Editorial: Keeping youth from prison, and gangs
They are people you might have passed on the street or stood next to in line. They are the young men profiled in Jeremy Blackman’s and Annmarie Timmins’s recent Monitor series on the founding and future of the Brotherhood of White Warriors, a gang formed in 2005 by four young inmates in state prison.
The gang members profiled come from all over the state. They banded together in prison to protect themselves against abuse by other, already established gangs and their numbers expanded, to a few dozen according to one former member, and as many as a few hundred, according to law enforcement. All have lengthy criminal records. Most have a history of violence, and nearly all will be eventually be back on the streets.
Several questions stand out from the many raised by the three-part series. What put the youths on the path to prison and made gang membership attractive? How could others be turned away from that path? And what more should the corrections system do to increase the percentage of inmates who mend their ways and don’t return?
Jerod Trebian, a reputed founder of the gang, answered, at least in part, the first question in interviews with the Monitor. Banding together for self-protection is as old as life itself, but young men, Trebian said, join gangs because they grow up with no father in their lives, want the sense of family gang membership provides and crave the rite of passage that says they’ve become men.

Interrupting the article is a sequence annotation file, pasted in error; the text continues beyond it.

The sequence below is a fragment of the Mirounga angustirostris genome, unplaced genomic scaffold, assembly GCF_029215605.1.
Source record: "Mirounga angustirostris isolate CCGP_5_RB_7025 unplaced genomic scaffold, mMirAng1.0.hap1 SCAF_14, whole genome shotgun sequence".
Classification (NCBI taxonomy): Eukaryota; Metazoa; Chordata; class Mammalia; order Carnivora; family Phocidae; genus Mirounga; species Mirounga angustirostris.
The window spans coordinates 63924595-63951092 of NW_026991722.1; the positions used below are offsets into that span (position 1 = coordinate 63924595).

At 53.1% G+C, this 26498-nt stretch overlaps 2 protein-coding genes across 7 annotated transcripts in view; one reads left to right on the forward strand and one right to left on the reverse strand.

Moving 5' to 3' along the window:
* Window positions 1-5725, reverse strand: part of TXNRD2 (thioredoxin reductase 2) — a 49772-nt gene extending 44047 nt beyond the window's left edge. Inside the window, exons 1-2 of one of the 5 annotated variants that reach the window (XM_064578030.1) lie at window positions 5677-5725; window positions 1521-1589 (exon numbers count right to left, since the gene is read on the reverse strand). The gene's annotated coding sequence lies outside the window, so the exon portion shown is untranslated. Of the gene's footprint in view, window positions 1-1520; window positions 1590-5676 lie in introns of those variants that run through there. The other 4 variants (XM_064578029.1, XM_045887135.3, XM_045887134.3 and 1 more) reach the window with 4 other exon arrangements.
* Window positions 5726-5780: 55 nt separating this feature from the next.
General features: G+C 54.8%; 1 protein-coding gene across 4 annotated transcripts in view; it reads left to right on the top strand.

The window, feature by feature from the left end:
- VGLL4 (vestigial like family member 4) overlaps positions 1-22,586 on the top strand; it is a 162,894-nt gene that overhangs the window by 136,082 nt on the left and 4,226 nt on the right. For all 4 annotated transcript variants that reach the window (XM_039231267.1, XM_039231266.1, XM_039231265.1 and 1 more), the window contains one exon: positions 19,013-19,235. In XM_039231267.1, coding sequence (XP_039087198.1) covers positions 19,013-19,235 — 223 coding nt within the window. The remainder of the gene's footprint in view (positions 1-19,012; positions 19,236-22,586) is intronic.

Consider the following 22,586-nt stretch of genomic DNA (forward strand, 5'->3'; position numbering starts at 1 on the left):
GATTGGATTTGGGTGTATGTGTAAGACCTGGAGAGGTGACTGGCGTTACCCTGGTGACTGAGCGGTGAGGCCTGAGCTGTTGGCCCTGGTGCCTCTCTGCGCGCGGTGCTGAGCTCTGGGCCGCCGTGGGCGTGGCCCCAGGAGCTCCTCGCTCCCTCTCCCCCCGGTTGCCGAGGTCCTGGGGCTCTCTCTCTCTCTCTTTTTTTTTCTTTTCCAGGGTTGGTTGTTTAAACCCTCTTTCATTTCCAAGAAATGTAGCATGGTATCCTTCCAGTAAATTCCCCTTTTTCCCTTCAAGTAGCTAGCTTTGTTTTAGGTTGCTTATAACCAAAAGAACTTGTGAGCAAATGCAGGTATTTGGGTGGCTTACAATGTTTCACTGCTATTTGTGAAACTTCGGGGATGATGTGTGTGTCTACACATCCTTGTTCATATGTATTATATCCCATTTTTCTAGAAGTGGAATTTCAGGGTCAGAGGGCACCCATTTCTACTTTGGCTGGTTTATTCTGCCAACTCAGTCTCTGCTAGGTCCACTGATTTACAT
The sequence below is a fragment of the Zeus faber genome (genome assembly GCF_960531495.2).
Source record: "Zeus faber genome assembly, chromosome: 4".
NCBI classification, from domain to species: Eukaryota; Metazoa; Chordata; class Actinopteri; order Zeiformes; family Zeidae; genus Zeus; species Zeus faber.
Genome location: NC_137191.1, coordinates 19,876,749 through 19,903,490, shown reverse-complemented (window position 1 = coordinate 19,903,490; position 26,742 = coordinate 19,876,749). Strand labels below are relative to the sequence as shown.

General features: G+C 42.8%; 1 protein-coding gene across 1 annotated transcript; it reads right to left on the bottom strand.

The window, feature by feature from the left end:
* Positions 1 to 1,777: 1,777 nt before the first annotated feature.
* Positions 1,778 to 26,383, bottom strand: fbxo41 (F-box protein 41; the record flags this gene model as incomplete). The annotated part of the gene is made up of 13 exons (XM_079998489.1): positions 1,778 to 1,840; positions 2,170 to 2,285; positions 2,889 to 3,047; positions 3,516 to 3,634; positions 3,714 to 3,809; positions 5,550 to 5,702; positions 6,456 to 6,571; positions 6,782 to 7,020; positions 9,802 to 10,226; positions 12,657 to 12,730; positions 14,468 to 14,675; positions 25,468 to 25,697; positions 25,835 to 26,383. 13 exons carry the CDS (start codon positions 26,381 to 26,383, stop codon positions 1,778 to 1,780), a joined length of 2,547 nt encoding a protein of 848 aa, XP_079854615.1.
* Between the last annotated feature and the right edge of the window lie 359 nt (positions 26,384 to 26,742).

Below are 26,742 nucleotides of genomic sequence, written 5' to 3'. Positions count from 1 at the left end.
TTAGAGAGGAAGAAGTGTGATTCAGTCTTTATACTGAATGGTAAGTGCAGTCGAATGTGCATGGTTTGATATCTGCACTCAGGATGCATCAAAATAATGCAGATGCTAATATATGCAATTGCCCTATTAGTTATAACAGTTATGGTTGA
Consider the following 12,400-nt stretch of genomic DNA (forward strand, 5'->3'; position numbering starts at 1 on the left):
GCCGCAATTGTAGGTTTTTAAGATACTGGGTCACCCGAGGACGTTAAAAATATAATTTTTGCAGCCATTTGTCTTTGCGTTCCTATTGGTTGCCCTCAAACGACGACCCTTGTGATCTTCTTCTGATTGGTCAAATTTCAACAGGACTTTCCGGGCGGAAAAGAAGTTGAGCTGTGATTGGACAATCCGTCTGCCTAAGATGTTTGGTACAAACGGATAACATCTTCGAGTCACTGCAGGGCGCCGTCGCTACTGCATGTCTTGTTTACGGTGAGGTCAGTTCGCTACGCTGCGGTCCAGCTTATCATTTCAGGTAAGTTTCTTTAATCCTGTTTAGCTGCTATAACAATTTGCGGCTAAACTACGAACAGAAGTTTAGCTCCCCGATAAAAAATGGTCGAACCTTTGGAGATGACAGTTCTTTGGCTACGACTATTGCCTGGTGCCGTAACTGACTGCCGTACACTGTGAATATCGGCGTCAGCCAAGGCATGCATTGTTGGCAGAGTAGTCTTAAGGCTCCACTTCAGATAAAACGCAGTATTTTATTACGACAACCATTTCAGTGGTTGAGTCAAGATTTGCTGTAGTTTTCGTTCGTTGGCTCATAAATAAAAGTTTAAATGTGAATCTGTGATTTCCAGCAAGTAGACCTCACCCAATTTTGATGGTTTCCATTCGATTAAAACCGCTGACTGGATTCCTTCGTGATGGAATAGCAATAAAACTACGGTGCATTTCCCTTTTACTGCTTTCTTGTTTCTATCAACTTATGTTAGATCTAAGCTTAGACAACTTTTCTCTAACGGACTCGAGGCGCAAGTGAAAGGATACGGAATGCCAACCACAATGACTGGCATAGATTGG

Mending fractured families and alleviating the poverty that too often produces angry, hopeless youth is not within the powers of any agency or social service organization. Anything that builds skills, teaches values, instills pride and provides a sense of group identity in youth lessens the chance that they’ll go wrong: sports, Boys and Girls Clubs, scouting, theater, music, church. But far more needs to be done to reach the children who don’t or won’t connect with such supports. One such program is YouthBuild, an education and job program that puts older teens and young adults to work building affordable housing while they acquire a GED. New Hampshire has one YouthBuild program, in Manchester, but needs more youth development options.
All of the gang members profiled served time, most repeatedly in a revolving door that often led to new, more serious crimes. They were not rehabilitated during their time behind bars. It now costs upward of $35,000 per year to keep an inmate in prison. While changes made in recent years under Corrections Commissioner Bill Wrenn have reduced the recidivism rate from 51 percent to 43 percent, that rate is double those that achieved by states that spend up front to rehabilitate inmates before they’re released and help them adjust to life in society.
Providing inmates with high-quality substance abuse treatment programs, counseling and education costs money. Historically, the New Hampshire Legislature has been unwilling to spend it. It starves the system, perhaps from fear of being seen as coddling criminals. But that’s pound-foolish. Not only is rehabilitating inmates cheaper than having them return, it reduces crime and strengthens society.
Tragically, the number of children living in poverty in New Hampshire has increased rapidly since 2011, when the state had the lowest child poverty rate in the nation. We hope that sad truth, and Blackman’s and Timmins’s series, prompts lawmakers to search for better, smarter ways to keep kids from turning to crime and to create a corrections system that releases inmates intent on joining society, not a gang.